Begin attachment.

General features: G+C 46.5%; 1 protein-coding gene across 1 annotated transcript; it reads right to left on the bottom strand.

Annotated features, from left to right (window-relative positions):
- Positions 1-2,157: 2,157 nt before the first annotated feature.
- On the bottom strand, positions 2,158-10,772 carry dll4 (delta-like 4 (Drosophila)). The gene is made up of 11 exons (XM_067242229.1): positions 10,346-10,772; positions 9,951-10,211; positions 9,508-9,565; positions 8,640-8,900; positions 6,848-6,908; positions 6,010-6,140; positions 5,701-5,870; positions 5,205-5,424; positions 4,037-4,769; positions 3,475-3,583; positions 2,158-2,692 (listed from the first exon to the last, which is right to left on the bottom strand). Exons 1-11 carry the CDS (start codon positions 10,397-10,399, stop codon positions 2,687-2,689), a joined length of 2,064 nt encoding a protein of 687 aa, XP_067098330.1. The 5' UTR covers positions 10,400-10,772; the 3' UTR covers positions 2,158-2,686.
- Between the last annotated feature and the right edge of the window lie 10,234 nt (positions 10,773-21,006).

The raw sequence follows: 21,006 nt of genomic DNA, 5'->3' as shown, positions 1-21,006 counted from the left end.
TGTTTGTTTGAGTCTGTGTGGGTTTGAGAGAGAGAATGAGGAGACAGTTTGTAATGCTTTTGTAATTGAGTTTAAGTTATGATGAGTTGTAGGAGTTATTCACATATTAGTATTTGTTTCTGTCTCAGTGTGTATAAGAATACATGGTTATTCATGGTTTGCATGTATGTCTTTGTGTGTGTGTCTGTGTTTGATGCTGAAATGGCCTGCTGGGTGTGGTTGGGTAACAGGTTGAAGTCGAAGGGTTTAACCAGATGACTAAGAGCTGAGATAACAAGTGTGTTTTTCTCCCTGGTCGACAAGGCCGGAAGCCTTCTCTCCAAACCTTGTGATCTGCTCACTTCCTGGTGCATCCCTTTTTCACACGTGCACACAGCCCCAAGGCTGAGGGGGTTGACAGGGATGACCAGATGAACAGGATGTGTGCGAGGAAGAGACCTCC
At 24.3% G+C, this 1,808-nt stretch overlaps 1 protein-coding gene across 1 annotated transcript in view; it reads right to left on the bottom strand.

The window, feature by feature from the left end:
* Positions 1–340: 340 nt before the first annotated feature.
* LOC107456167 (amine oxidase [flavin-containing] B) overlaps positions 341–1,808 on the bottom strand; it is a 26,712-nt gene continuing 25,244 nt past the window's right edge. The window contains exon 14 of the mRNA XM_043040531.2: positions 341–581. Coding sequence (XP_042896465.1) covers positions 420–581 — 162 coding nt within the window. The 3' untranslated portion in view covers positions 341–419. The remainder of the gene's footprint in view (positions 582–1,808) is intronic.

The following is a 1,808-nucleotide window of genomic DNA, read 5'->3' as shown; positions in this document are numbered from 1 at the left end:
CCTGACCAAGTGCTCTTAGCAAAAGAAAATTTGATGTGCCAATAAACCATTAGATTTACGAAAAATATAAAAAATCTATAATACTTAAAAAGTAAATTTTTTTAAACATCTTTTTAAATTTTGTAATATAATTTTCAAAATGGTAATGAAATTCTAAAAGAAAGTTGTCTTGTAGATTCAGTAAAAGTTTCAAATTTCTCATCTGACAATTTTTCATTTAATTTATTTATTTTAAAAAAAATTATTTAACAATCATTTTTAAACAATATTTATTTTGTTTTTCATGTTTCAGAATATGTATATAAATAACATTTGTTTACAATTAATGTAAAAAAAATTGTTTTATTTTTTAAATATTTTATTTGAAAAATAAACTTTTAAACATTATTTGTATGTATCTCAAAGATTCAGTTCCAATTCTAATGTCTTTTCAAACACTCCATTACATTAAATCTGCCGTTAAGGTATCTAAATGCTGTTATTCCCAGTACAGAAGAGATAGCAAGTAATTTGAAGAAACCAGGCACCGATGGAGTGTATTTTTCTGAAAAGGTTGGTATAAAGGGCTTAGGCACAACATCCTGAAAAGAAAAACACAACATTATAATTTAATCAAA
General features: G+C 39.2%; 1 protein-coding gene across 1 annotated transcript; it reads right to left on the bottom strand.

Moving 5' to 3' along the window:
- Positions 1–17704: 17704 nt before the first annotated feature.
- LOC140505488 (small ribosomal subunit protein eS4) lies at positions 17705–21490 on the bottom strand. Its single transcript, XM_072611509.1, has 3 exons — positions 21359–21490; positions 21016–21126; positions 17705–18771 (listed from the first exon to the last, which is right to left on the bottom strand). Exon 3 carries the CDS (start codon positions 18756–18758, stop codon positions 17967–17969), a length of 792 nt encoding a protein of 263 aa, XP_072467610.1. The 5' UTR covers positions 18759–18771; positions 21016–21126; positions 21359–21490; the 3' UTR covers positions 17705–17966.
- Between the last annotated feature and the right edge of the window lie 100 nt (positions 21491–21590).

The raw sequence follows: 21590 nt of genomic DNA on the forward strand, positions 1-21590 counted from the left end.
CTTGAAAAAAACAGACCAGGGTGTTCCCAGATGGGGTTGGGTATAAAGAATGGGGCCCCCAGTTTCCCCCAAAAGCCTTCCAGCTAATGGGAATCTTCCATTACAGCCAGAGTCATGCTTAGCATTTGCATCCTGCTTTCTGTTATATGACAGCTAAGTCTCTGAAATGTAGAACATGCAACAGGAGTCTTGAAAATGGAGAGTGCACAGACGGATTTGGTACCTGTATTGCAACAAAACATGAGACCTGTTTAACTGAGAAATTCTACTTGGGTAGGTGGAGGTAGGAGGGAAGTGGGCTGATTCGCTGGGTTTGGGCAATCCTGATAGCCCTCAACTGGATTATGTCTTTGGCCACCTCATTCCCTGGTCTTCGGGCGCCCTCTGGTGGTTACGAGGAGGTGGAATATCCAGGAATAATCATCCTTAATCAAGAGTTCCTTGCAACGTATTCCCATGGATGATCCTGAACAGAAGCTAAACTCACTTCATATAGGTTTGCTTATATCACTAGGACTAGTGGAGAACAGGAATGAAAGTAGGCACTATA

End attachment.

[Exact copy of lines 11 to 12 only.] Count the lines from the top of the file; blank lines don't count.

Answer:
* LOC107456167 (amine oxidase [flavin-containing] B) overlaps positions 341–1,808 on the bottom strand; it is a 26,712-nt gene continuing 25,244 nt past the window's right edge. The window contains exon 14 of the mRNA XM_043040531.2: positions 341–581. Coding sequence (XP_042896465.1) covers positions 420–581 — 162 coding nt within the window. The 3' untranslated portion in view covers positions 341–419. The remainder of the gene's footprint in view (positions 582–1,808) is intronic.

The following is a 1,808-nucleotide window of genomic DNA, read 5'->3' as shown; positions in this document are numbered from 1 at the left end: